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Older people are a valuable commodity to society, with extensive knowledge and life experience, yet in many cases we are not exploiting this. Although the ageing population does create a number of challenges for the world of work, it also provides numerous opportunities.

The most highlighted challenge probably relates to the decreasing birth rates, alongside increasing longevity and an increasing older generation, which will undoubtedly put a strain on the labour market. However, we need to look at the positive aspects of an ageing workforce and embrace these. We should be supporting the possibilities for entrepreneurship in old age and looking for solutions to allow those who wish to work longer to do so.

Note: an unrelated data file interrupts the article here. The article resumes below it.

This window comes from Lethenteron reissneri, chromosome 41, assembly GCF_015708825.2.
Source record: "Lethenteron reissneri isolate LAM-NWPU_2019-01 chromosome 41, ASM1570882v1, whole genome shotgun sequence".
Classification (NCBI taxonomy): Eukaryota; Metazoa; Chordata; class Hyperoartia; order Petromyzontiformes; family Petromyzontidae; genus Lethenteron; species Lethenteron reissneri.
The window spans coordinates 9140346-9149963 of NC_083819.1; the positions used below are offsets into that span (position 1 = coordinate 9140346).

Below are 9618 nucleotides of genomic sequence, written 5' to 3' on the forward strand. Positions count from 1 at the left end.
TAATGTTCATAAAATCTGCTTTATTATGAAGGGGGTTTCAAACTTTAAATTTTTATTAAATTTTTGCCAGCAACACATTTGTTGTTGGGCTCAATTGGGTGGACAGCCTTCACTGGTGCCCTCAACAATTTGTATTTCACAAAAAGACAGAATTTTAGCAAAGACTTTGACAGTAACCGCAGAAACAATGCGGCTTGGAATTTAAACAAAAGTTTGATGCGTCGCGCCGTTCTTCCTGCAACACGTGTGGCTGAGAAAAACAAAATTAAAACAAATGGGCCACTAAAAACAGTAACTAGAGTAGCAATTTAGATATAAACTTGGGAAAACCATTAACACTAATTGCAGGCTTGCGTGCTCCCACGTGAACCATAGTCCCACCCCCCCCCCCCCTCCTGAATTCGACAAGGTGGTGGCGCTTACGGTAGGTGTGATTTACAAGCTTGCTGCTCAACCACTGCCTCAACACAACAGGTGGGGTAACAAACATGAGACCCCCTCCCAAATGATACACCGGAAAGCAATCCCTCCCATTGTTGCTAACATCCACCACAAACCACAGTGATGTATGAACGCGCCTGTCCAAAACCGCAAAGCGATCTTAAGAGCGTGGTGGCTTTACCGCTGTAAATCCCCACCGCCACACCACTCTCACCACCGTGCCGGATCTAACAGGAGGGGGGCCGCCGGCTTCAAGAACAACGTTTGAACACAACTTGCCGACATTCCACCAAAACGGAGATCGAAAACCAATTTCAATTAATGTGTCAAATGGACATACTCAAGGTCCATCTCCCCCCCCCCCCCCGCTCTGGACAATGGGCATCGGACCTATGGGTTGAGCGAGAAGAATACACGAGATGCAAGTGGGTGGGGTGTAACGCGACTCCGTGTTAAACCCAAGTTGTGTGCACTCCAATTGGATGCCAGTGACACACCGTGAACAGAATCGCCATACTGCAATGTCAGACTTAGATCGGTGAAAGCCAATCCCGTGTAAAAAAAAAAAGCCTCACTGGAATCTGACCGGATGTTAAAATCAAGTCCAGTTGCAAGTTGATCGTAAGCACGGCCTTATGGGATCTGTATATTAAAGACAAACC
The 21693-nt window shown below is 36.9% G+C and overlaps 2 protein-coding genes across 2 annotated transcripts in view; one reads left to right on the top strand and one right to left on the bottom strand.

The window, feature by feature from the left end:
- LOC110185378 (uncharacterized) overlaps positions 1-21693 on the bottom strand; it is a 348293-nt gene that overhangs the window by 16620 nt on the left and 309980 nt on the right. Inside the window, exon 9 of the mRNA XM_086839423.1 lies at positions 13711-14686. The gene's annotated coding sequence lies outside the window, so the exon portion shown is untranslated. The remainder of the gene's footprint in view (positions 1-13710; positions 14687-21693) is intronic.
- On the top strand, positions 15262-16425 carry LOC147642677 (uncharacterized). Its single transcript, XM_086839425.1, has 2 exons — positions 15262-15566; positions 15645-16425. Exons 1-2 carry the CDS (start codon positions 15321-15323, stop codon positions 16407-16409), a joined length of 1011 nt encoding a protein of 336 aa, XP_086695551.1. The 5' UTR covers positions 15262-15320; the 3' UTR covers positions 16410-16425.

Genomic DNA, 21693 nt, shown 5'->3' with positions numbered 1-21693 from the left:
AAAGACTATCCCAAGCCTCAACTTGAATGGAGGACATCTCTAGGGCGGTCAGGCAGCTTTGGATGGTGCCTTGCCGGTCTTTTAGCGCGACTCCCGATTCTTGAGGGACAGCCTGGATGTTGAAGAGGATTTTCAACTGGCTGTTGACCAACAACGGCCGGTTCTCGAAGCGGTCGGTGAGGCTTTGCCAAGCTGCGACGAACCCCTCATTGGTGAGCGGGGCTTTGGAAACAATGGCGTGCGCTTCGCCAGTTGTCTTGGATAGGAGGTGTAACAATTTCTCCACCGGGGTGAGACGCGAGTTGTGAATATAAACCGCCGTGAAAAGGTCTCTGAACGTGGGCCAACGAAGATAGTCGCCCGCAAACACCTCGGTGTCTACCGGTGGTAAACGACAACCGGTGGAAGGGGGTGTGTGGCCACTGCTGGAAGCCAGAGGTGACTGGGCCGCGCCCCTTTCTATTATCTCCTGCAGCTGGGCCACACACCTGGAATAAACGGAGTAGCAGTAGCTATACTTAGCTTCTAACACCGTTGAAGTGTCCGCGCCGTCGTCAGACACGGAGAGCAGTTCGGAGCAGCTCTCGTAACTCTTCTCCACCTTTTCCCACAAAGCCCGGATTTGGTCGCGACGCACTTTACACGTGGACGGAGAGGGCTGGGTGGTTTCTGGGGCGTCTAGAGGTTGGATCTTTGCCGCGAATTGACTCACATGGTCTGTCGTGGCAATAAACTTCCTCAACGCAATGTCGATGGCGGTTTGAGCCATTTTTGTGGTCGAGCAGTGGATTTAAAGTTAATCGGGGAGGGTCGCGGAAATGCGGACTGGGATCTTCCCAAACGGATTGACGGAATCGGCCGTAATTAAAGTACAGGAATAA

Technology has a role to play in the workplace, in allowing teams to collaborate remotely, so people don't have to go to the workplace each day. More flexible types of work need to be considered and employers have a responsibility to plan for their ageing workforce. Some companies, including BT, Centrica and Domestic and General Services, are further ahead than others and have been recognised for their 'age friendly employment practices'.

This theme is not only about support for individuals to work longer but about businesses. They need to be focusing on the knowledge management and skills transfer from their older employees back into the business. This is increasingly important in highly skilled industries, such as oil and gas, where the next 5-10 could spell a 'brain drain' with an exodus of experienced engineers leaving the industry. This calls for new ways of thinking in terms of how we work and capture knowledge.

ActiveAge is not only looking at the forms of paid employment. We are also examining the role of older people as carers and volunteers, providing a crucial role in society.